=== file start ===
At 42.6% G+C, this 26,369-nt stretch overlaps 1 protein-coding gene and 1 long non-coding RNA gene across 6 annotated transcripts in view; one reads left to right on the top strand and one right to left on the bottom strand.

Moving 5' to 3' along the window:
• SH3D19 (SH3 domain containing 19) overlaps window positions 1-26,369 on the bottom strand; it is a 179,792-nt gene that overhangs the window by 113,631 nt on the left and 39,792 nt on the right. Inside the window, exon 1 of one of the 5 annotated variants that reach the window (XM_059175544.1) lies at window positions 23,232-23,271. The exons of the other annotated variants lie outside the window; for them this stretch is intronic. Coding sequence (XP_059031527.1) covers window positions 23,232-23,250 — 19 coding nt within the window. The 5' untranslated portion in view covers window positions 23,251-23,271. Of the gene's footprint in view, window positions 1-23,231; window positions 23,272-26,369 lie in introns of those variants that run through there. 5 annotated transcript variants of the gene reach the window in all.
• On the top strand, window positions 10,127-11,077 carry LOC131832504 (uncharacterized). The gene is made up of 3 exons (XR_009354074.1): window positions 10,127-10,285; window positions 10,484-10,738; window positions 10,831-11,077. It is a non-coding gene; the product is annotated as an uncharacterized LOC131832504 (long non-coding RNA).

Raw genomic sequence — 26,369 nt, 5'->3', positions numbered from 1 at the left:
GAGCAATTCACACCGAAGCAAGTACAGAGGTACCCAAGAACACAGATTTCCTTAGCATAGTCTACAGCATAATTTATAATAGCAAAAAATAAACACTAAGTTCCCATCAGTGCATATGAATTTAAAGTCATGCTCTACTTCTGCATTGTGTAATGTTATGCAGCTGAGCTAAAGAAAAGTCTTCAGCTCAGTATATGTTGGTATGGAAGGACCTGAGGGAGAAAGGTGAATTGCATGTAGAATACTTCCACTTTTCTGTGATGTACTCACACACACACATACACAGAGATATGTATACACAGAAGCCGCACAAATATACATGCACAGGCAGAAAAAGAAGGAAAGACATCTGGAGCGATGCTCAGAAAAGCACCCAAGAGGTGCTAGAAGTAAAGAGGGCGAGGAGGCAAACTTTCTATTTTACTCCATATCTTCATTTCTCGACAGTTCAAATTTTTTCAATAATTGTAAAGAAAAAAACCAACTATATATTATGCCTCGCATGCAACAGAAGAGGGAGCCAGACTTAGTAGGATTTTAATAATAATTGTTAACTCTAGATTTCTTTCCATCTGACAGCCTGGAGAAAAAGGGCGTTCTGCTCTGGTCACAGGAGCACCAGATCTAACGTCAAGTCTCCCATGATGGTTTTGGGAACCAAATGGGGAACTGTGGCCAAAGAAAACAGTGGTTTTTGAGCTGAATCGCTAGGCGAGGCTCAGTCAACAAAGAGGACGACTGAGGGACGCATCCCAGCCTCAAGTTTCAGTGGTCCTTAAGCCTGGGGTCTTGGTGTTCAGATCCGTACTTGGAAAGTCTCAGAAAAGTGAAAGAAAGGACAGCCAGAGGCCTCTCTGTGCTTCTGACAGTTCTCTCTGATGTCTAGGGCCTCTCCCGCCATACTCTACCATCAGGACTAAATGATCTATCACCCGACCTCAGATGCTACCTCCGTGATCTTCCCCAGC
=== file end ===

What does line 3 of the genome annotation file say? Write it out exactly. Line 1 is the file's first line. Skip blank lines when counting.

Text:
• SH3D19 (SH3 domain containing 19) overlaps window positions 1-26,369 on the bottom strand; it is a 179,792-nt gene that overhangs the window by 113,631 nt on the left and 39,792 nt on the right. Inside the window, exon 1 of one of the 5 annotated variants that reach the window (XM_059175544.1) lies at window positions 23,232-23,271. The exons of the other annotated variants lie outside the window; for them this stretch is intronic. Coding sequence (XP_059031527.1) covers window positions 23,232-23,250 — 19 coding nt within the window. The 5' untranslated portion in view covers window positions 23,251-23,271. Of the gene's footprint in view, window positions 1-23,231; window positions 23,272-26,369 lie in introns of those variants that run through there. 5 annotated transcript variants of the gene reach the window in all.